The Implications of Culture on Developmental Delay

  • Published 2000 in

Abstract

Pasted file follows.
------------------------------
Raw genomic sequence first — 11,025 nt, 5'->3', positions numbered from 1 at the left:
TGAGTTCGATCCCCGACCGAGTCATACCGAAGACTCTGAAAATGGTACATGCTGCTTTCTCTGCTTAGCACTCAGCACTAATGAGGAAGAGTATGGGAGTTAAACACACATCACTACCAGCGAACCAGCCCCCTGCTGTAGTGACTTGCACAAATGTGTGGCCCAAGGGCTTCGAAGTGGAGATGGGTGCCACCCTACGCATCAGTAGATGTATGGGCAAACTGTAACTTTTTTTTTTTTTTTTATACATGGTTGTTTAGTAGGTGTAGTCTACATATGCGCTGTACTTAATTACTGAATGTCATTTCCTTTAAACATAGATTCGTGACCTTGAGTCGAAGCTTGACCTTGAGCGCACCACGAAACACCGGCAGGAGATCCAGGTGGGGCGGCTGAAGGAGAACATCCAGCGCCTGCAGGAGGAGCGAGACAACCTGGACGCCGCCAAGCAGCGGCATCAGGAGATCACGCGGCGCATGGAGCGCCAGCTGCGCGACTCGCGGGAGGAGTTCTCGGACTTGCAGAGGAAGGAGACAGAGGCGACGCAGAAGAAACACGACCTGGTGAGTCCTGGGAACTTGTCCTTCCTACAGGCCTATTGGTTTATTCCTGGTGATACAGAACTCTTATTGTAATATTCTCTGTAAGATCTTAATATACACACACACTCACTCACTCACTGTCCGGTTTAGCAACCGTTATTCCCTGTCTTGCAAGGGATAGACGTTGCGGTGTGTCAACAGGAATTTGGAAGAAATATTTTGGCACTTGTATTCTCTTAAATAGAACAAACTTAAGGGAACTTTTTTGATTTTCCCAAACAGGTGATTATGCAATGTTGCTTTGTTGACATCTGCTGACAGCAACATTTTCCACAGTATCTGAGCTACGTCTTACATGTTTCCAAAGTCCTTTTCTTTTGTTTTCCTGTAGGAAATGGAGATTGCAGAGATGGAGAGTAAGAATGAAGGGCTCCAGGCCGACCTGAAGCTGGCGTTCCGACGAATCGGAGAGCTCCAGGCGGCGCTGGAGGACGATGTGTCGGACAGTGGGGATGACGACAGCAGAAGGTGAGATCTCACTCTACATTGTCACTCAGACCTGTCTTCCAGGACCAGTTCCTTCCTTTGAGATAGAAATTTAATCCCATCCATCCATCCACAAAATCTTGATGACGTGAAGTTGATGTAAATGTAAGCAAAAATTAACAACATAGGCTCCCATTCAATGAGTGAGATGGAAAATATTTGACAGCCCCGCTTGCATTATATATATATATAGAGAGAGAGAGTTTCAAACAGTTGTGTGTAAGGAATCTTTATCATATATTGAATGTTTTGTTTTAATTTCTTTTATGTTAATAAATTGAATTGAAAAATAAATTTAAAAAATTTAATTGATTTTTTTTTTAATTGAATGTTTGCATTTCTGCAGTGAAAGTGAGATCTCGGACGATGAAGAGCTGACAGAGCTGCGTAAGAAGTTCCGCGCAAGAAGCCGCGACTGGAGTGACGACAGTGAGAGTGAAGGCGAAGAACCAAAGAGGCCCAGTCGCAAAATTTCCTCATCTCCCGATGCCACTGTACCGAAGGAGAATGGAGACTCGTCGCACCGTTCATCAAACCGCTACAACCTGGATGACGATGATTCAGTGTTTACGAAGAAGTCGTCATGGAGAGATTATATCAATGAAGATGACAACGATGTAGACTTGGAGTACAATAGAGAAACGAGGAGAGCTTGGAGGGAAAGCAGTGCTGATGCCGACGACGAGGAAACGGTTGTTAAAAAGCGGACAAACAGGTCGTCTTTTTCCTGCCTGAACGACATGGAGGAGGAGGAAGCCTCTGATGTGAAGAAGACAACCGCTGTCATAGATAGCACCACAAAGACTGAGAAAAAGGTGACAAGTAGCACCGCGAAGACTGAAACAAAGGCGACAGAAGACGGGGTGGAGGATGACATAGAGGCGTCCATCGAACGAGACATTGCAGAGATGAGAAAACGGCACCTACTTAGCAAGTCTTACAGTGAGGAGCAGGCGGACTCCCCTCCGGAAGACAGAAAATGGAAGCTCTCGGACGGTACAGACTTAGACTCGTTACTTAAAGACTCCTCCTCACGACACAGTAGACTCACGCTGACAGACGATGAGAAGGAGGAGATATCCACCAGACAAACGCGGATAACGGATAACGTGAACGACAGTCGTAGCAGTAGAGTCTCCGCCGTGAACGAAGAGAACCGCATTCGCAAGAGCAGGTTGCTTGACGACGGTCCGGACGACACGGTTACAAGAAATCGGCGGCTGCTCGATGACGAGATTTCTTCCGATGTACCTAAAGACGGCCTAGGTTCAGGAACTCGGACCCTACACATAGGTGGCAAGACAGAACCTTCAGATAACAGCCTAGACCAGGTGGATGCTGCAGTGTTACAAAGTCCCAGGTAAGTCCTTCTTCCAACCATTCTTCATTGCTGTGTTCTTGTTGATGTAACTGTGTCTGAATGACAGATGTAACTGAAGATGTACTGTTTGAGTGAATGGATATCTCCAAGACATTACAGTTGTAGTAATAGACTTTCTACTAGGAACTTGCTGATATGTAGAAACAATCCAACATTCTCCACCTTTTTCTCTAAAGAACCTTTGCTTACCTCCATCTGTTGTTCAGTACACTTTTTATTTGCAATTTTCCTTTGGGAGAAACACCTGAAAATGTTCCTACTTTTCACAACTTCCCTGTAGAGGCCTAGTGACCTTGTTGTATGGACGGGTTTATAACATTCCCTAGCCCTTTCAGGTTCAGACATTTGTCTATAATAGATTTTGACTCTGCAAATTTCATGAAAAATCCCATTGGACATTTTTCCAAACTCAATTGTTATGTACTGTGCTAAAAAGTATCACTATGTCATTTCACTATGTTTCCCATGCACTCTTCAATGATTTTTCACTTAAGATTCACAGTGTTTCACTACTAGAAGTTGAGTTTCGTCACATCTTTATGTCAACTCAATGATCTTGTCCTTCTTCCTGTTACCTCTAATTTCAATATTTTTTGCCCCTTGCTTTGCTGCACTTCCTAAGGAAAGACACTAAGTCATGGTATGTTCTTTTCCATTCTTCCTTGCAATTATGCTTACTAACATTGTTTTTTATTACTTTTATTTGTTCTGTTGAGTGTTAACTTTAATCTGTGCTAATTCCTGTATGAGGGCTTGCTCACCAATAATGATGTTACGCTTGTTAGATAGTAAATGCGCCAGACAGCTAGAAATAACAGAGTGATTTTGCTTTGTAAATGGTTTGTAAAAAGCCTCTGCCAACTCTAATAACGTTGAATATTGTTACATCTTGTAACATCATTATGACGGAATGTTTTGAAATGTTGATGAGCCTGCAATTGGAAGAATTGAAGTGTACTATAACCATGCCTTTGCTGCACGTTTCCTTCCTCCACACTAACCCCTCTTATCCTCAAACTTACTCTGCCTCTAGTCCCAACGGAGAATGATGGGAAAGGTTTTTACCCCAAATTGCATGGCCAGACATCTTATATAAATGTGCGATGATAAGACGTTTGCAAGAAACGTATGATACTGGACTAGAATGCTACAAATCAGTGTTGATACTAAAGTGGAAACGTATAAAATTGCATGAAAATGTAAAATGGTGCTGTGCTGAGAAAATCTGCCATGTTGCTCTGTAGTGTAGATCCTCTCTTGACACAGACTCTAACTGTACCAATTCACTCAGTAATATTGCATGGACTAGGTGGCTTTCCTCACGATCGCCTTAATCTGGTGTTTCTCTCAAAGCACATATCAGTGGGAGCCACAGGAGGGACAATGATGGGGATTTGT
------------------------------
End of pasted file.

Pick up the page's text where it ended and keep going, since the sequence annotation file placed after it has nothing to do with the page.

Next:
When a child's development appears to lag, many service providers prefer to apply the less specific term "developmental delay," rather than a more specific disability diagnosis, since symptoms of specific disabilities may be unclear in young children. It is possible that a child with a developmental delay who receives services will not develop a disability; whereas if the same child did not receive services, the delay would become a disability. Because it is based on a comparison of the child's functional level with that of other children of the same age, "developmental delay" can be seen as a statistically defined, socially mediated construct that depends on cultural expectations and the definition of what constitutes a delay.

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